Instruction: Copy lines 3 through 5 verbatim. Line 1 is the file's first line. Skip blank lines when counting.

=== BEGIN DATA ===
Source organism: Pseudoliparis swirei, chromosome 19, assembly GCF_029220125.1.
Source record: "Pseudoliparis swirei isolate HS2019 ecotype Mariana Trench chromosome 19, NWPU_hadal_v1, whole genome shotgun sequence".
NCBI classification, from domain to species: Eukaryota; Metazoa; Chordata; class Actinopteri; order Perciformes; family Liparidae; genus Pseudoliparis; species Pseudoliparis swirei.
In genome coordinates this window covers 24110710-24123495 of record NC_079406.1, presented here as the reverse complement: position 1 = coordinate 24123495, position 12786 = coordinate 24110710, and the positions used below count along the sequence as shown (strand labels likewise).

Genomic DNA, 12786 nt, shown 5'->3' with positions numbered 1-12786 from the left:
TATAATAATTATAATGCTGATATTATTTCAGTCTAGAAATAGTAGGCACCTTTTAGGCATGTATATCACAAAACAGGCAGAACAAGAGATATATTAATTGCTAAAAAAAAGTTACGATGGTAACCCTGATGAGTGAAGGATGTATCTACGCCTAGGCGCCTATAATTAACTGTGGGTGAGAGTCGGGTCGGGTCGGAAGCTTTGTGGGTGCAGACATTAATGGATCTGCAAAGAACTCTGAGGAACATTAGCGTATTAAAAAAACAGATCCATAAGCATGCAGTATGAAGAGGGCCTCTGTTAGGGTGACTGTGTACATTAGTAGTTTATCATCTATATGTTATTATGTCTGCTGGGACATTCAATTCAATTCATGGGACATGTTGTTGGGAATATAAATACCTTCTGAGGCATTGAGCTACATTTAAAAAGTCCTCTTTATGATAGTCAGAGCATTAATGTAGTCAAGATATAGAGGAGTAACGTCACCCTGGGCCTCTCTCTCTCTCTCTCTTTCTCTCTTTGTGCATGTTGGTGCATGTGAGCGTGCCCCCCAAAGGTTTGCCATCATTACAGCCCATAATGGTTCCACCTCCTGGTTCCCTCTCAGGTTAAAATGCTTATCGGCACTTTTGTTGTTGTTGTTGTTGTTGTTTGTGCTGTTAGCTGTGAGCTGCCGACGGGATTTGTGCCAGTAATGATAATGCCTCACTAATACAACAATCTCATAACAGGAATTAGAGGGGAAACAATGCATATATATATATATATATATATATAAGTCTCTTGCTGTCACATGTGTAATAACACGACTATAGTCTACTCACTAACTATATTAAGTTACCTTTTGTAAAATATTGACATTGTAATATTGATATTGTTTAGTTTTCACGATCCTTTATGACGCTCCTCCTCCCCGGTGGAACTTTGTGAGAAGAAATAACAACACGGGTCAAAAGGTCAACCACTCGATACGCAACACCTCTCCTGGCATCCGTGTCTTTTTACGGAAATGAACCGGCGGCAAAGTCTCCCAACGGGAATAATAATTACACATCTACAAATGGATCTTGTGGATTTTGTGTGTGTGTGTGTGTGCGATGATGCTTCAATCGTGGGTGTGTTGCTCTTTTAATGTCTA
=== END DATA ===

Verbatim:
NCBI classification, from domain to species: Eukaryota; Metazoa; Chordata; class Actinopteri; order Perciformes; family Liparidae; genus Pseudoliparis; species Pseudoliparis swirei.
In genome coordinates this window covers 24110710-24123495 of record NC_079406.1, presented here as the reverse complement: position 1 = coordinate 24123495, position 12786 = coordinate 24110710, and the positions used below count along the sequence as shown (strand labels likewise).

Genomic DNA, 12786 nt, shown 5'->3' with positions numbered 1-12786 from the left: